INSIDERS Stay One Step Ahead of Pests? Challenge Accepted

Stay One Step Ahead of Pests? Challenge Accepted

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Krista Anderson
Krista Andersonhttps://www.bayer.ca/
SeedGrowth Development Manager, Bayer Canada - Krista is SeedGrowth Development Manager for Bayer based in Saskatoon. She started with Bayer in 2004 as SeedGrowth Specialist. She focuses on seed-applied technologies to manage seed and soil-borne pathogens.

As producers continue to deal with a changing climate, they also continue to tackle the threat of pests that are adapting at a rapid rate. As mentioned in my previous column, pests are living organisms. They evolve just like humans do. Staying one step ahead of them is a challenge, but we can’t sit back and wait to see what they do.

We do our best to predict, based on past observations, how a given organism or disease will evolve over time and how we can tailor a seed treatment to compensate for that evolution.

We do this through several different methods.

Understanding pest populations better by harnessing the power of data. Bioinformatics brings together genomic, proteomic, and metabolomic information, and analyses the data using powerful computation tools. This allows us to better understand plant pests, how they attack plants and adapt via mutation, and then we use this information to predict future adaptations. Although we can never know everything about a pest or disease, we gain new insights all the time as they evolve and use this knowledge to make better seed treatments.

Harnessing microbes in the soil and getting them to work for us. For millions of years, plants and micro-organisms have coexisted in soil in a symbiosis from which both benefit. For example, microbes make available essential elements such as nitrogen and phosphorus in exchange for carbon provided by plants. Bayer researchers are now aiming to optimize beneficial bacteria in such a way that they will protect and stimulate crop growth and production better than ever before.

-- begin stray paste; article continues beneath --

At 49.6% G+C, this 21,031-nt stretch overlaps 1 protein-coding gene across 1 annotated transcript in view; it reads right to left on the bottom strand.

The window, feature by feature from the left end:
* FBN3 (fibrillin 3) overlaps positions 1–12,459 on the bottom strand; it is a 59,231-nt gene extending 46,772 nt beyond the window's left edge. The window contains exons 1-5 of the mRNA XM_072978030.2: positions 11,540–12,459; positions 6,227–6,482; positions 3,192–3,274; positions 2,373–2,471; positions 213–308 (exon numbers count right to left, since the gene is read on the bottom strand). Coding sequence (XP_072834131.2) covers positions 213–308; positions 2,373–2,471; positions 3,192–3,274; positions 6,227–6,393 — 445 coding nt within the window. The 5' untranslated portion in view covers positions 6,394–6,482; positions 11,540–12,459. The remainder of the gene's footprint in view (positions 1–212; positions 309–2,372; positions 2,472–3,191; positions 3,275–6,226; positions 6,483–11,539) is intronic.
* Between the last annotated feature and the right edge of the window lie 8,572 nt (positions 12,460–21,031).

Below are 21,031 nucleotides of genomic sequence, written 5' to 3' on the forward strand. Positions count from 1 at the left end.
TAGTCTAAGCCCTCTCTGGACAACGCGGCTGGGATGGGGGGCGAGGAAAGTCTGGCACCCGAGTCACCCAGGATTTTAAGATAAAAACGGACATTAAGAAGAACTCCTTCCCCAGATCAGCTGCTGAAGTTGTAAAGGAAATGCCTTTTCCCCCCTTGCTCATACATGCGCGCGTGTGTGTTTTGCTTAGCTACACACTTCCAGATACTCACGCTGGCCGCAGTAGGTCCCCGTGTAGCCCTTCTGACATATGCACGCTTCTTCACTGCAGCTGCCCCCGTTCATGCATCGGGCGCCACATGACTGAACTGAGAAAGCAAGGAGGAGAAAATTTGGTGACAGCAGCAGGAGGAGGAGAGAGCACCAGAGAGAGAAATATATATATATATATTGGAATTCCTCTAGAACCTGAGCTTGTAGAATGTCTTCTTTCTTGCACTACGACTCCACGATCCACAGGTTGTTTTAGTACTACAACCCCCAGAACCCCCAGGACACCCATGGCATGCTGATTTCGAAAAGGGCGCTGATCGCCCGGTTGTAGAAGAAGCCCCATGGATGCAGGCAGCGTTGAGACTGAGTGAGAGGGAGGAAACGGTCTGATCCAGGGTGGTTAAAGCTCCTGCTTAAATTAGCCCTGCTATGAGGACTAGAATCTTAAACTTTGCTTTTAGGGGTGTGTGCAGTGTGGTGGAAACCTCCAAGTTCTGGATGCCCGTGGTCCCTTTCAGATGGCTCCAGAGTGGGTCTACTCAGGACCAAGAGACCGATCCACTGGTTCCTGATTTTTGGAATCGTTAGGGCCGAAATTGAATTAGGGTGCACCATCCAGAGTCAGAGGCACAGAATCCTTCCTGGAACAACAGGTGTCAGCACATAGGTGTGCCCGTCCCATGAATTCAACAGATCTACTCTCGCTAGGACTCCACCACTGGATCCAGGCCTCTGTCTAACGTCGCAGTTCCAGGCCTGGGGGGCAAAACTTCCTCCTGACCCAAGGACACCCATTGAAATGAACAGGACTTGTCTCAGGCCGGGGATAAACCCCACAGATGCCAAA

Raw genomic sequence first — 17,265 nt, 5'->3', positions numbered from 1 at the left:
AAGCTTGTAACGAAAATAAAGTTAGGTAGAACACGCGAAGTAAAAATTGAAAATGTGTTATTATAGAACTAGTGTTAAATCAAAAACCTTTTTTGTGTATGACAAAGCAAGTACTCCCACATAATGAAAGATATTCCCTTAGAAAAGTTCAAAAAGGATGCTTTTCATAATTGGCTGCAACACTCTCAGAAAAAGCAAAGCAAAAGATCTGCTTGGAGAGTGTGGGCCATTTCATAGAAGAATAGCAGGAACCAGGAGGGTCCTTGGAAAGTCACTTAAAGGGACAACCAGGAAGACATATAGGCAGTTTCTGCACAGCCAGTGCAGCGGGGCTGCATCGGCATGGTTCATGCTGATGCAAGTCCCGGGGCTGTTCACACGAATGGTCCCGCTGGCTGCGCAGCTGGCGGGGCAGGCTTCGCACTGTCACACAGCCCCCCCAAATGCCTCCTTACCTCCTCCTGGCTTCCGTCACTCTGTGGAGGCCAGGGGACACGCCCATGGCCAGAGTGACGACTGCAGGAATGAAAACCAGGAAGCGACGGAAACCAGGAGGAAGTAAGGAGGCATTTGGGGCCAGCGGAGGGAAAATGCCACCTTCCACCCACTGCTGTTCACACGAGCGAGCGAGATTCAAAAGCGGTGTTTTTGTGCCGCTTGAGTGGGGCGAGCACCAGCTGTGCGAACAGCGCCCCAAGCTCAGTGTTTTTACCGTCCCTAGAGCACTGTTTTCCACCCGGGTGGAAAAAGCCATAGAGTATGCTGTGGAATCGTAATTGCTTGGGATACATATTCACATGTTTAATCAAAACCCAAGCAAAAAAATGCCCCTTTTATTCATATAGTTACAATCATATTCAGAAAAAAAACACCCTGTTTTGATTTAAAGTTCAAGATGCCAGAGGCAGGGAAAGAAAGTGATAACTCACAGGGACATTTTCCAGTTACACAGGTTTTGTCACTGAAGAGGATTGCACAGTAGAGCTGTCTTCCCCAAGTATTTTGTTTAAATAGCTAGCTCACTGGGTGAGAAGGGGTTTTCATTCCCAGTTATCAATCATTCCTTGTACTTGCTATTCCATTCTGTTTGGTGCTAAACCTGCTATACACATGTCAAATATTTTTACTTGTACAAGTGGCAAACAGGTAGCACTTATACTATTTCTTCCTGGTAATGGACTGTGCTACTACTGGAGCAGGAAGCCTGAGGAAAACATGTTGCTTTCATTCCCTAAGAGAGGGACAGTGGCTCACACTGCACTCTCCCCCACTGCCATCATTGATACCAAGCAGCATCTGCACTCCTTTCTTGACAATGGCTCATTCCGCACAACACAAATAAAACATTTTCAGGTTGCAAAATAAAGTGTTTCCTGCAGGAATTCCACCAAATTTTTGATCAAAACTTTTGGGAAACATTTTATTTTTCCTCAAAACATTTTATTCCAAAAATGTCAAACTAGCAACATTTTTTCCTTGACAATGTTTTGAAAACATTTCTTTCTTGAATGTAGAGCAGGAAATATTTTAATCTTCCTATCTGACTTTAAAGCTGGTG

In the past a lot of the focus was on understanding the interaction between active ingredients and the targeted pests, how fungus growth or insect reproduction can be inhibited and the like.

This will continue since those factors are critical for effective performance of a seed treatment as a pest management tool. But going forward, it will also be crucial to understand how the treatments, be they chemical or biological, interact with the plants themselves.

We work diligently to build effective and user-friendly seed treatments that will perform under challenging conditions, but those conditions are not static. We are continually working to optimize our products so that they will work for as many customers as possible. Thankfully, with the new technology at our disposal, we can find innovative solutions to help more producers grow healthier crops and attain higher yields to feed a rising world population.

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